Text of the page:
A program to help you make sure your work gets off to the best start.
Source: Elsevier Updates: Physics - July 15, 2012 Category: Physics Source Type: news
Beyond the Higgs: The Other Bosons
With all the excitement about the Higgs boson, it seems like a good time to think about the other bosons that we know about. The Standard Model of particle physics contains a total of four bosons (not counting the theoretical Higgs). These bosons are considered force carriers, because they communicate the three fundamental forces of physics that are explained by quantum physics. The bosons associated with these three forces are:...Read Full Post
Source: About.com Physics - July 15, 2012 Category: Physics Source Type: news
Fantasy Baseball For Physicists: Very, Very Fast Fastballs
Here's a question: What would happen if you tried to hit a baseball pitched at 90 percent of the speed of light? The answer is: Don't.» E-Mail This » Add to Del.icio.us
Source: NPR Health and Science - July 13, 2012 Category: Consumer Health News Source Type: news
Controlling your computer with your eyes
(Institute of Physics) Millions of people suffering from multiple sclerosis, Parkinson's, muscular dystrophy, spinal cord injuries or amputees could soon interact with their computers and surroundings using just their eyes, thanks to a new device that costs less than £40.
Source: EurekAlert! - Social and Behavioral Science - July 12, 2012 Category: Global & Universal Source Type: news
Fetal Genome Sequenced From Mother's Blood Sample
A new study published in Nature last week reveals how researchers have for the first time developed a way to sequence the genome of an unborn baby using only a sample of blood from the mother. The researchers believe this brings fetal genetic testing one step closer to routine clinical use. Senior author Dr Stephen Quake is the Lee Otterson Professor in the School of Engineering and professor of bioengineering and of applied physics at Stanford University in the US...
Source: Health News from Medical News Today - July 11, 2012 Category: Consumer Health News Tags: Pregnancy / Obstetrics Source Type: news
Physics on Twitter
Last week, I was honored to be listed among the top "must-follow" physicists on Twitter, as named by The Huffington Post's Science section. While this was quite an honor, it did strike me that I should be keeping such a list myself ... and so here it is now: our Top Physics Feeds on Twitter. I'm sure that this list will grow over time, but if you want to keep up on the list, then it's simple enough... just go to the @AboutPhysics list page and subscribe directly to the Twitter lists that I maintain there! As I add new physics resources on Twitter, you'll instantly have access to them....Read Full Post
Source: About.com Physics - July 9, 2012 Category: Physics Source Type: news
National training scheme for the use of radioiodine in benign thyroid disease
The next RCP national training scheme for the use of radioiodine in benign thyroid disease will take place on Tuesday 30 October 2012 at Birmingham Research Park, Birmingham, B15 2SQ. This one day course represents an essential component of the new national training scheme aiming to allow application for ARSAC certification for iodine-131 administration for the treatment of benign thyroid disease. The other components of training, upon which guidance will be given and log books provided, will be locally arranged and mentored experience of clinical cases, as well as medical physics experience. This training programme will b...
Source: Society for Endocrinology - July 9, 2012 Category: Endocrinology Source Type: news
How It Feels To Win A Bet Against Stephen Hawking
In a recent interview, world-famous physicist Stephen Hawking revealed that the apparent discovery of the Higgs boson particle cost him $100 in a bet to a fellow physics professor. Guest host David Greene speaks with professor Gordon Kane of the University of Michigan about what it feels like to outsmart arguably the world's smartest man.» E-Mail This » Add to Del.icio.us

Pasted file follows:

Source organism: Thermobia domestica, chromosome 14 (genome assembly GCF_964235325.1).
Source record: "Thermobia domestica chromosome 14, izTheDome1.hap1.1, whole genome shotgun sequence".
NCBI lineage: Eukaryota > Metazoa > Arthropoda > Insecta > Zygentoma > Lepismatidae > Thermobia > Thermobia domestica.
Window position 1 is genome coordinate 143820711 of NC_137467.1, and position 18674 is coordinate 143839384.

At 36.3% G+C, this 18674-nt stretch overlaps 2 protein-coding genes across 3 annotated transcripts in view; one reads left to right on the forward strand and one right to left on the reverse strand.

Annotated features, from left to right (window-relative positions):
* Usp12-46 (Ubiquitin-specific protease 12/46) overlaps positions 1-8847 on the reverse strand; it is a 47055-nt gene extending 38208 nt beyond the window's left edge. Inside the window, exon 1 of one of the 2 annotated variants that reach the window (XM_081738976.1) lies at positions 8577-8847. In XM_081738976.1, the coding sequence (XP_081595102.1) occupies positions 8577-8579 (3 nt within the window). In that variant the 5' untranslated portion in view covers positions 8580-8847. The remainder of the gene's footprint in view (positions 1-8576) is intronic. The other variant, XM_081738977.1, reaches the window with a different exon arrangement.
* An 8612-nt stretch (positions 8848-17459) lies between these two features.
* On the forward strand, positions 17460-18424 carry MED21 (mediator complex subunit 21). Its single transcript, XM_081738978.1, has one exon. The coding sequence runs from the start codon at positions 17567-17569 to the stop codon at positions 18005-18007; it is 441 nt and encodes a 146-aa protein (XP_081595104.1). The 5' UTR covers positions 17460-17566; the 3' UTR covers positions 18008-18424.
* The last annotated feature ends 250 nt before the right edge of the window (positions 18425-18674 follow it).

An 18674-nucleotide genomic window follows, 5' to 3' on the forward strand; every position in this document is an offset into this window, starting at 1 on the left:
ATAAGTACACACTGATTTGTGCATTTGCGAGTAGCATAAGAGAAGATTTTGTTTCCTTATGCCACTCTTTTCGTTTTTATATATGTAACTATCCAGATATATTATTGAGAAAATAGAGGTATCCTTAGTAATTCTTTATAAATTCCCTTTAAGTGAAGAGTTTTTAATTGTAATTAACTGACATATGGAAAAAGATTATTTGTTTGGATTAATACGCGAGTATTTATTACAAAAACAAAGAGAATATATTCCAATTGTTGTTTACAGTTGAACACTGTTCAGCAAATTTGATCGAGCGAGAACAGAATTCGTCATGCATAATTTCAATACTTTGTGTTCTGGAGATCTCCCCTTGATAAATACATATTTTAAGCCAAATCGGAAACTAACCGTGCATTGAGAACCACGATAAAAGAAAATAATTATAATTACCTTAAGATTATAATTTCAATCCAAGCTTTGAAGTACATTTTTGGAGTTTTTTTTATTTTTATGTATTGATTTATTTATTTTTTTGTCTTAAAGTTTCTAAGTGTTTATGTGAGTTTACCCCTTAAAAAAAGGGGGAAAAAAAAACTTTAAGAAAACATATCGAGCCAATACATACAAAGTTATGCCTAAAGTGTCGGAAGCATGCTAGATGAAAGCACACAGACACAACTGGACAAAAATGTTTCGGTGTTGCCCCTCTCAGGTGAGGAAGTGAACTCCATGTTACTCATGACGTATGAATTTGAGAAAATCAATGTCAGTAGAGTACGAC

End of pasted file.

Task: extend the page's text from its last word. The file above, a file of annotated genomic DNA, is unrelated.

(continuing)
Source: NPR Health and Science - July 8, 2012 Category: Consumer Health News Source Type: news
Higgs? Done. So what's the next Big Bang?
This week's announcement of the discovery of the Higgs boson – the so-called God particle – was hailed as one of the great breakthroughs of the 21st century, explaining some of the fundamental physics of the universe. Yet in many ways the achievement has only highlighted how much we still do not know. The coming years will see humankind embark on new missions that will seek to advance our understanding: both into the limitless depths of space and the subatomic world within. Here are four questions that still vex science.
Source: The Independent - Science - July 6, 2012 Category: Science Tags: Science Source Type: news
Plastic Electronics Cease Stretching Credulity
In electronics there's an understanding that silicon and other elements are responsible for bringing our gadgets to life while plastic serves as the supporting structure. But what if that plastic could be both the brains and the brawn? Better yet, what if plastic was pliable enough to form all sorts of wearable electronics and even implantable medical devices? [More]
Source: Scientific American Topic - Biotechnology - July 6, 2012 Category: Biotechnology Tags: Technology,Technology,Consumer Electronics,Biotechnology,Biotechnology,Physics,More Science Source Type: news
At Long Last, The Higgs Particle... Maybe
This week physicists announced the discovery of the long-sought-after Higgs boson--or at least something that looks a lot like it. Theoretical physicist Sean Carroll explains why the tiny particle is so fundamental to our understanding of the universe, and why it took 50 years to find it.» E-Mail This » Add to Del.icio.us
Source: NPR Health and Science - July 6, 2012 Category: Consumer Health News Source Type: news
Elsevier´s Scopus Connects with Brazil´s National Database of Research and Science Resumes
Elsevier announced that Scopus is interoperable with the Lattes Platform, Brazil´s national database for research and science activity, through a newly developed application, providing easier access to the extensive research author data contained in Curriculo Lattes, which contains the resumes of Brazilian researchers, students and technical professionals. Developed using the Elsevier Application Framework, the app will be featured on each Scopus Author Details page.
Source: Elsevier Updates: Physics - July 5, 2012 Category: Physics Source Type: news